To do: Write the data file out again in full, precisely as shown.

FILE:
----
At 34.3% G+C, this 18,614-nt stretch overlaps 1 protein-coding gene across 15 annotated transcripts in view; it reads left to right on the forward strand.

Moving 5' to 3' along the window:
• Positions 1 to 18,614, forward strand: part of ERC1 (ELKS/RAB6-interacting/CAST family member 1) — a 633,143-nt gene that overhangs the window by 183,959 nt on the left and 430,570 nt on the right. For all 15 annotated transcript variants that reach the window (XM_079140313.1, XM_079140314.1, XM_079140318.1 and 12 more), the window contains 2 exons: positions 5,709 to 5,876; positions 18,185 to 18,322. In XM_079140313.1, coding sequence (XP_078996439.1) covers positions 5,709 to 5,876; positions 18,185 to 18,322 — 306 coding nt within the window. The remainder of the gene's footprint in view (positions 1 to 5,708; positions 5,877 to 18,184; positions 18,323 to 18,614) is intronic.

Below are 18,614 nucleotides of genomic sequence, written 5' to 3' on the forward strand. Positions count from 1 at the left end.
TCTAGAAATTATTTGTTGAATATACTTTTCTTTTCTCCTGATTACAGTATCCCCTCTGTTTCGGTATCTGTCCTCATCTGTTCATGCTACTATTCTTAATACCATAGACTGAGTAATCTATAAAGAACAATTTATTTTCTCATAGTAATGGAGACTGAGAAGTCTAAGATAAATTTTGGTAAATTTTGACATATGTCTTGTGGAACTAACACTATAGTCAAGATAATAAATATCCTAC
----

At 34.3% G+C, this 18,614-nt stretch overlaps 1 protein-coding gene across 15 annotated transcripts in view; it reads left to right on the forward strand.

Moving 5' to 3' along the window:
• Positions 1 to 18,614, forward strand: part of ERC1 (ELKS/RAB6-interacting/CAST family member 1) — a 633,143-nt gene that overhangs the window by 183,959 nt on the left and 430,570 nt on the right. For all 15 annotated transcript variants that reach the window (XM_079140313.1, XM_079140314.1, XM_079140318.1 and 12 more), the window contains 2 exons: positions 5,709 to 5,876; positions 18,185 to 18,322. In XM_079140313.1, coding sequence (XP_078996439.1) covers positions 5,709 to 5,876; positions 18,185 to 18,322 — 306 coding nt within the window. The remainder of the gene's footprint in view (positions 1 to 5,708; positions 5,877 to 18,184; positions 18,323 to 18,614) is intronic.

Below are 18,614 nucleotides of genomic sequence, written 5' to 3' on the forward strand. Positions count from 1 at the left end.
TCTAGAAATTATTTGTTGAATATACTTTTCTTTTCTCCTGATTACAGTATCCCCTCTGTTTCGGTATCTGTCCTCATCTGTTCATGCTACTATTCTTAATACCATAGACTGAGTAATCTATAAAGAACAATTTATTTTCTCATAGTAATGGAGACTGAGAAGTCTAAGATAAATTTTGGTAAATTTTGACATATGTCTTGTGGAACTAACACTATAGTCAAGATAATAAATATCCTAC